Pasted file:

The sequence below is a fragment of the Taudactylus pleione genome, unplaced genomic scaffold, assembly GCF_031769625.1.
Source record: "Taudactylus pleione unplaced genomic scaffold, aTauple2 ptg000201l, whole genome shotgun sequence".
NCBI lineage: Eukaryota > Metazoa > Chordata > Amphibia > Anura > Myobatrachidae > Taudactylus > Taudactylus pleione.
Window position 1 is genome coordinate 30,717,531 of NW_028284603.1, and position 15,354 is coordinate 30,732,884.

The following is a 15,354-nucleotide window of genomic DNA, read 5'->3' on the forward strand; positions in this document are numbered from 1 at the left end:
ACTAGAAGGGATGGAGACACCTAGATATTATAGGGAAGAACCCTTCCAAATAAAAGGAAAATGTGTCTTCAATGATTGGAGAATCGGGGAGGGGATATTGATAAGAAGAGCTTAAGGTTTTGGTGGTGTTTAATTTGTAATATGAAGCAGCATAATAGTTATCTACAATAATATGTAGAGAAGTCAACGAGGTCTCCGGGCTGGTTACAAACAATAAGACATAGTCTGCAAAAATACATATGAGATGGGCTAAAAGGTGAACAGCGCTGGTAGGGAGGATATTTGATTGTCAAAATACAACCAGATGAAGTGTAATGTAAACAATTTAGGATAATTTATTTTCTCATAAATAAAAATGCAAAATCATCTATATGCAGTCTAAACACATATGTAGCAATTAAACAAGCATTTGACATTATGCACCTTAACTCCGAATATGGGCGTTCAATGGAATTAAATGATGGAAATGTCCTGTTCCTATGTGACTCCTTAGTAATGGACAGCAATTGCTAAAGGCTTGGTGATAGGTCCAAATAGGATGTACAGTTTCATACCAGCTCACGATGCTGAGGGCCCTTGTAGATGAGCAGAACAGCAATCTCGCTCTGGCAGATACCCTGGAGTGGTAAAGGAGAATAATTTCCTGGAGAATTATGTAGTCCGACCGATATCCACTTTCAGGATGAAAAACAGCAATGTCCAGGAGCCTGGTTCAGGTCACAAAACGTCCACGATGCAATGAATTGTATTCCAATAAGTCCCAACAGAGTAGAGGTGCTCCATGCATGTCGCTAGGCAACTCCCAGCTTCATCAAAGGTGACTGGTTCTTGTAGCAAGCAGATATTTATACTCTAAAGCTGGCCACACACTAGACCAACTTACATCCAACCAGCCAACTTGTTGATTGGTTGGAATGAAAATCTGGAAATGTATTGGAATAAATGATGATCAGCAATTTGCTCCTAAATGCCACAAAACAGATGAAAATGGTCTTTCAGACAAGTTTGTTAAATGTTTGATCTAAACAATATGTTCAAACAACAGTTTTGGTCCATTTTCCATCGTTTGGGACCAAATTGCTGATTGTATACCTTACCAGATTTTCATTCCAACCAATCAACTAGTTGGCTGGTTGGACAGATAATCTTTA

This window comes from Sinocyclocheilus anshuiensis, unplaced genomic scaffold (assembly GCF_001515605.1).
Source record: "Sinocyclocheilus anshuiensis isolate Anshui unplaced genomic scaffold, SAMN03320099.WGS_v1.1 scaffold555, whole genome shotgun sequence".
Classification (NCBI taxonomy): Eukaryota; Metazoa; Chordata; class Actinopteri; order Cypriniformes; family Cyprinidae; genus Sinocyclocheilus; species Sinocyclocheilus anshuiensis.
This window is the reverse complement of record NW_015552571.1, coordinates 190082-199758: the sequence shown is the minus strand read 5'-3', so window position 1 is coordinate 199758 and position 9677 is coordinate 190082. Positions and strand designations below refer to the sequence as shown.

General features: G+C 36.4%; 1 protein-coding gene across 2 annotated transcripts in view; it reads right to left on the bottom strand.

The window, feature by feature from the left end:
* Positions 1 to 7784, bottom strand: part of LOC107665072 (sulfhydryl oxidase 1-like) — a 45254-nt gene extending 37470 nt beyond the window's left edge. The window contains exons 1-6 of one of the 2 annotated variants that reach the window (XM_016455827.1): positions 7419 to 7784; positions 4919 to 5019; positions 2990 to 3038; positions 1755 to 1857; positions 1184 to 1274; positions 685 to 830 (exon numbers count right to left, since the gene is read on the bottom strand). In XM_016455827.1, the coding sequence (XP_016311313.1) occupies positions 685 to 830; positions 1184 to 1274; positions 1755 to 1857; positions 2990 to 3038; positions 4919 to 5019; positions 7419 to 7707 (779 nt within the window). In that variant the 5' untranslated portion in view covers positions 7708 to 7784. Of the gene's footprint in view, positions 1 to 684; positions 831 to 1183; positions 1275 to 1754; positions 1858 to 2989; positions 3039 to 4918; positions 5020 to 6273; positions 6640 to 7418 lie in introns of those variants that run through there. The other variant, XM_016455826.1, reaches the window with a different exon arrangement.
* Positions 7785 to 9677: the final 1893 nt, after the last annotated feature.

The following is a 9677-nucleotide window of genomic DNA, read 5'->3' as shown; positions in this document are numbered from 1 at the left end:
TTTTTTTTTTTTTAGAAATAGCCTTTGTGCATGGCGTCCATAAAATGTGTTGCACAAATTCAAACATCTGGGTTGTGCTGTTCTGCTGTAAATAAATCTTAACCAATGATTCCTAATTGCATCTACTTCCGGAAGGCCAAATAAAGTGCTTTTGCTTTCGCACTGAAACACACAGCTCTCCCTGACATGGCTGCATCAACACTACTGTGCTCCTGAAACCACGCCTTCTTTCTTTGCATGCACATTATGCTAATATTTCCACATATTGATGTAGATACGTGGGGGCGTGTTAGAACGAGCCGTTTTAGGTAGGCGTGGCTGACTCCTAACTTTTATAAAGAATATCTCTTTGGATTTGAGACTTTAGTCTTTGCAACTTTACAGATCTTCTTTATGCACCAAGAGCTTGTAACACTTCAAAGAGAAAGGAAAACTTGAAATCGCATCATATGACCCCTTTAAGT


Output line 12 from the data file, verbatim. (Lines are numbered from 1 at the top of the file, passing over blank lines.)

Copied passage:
The window, feature by feature from the left end: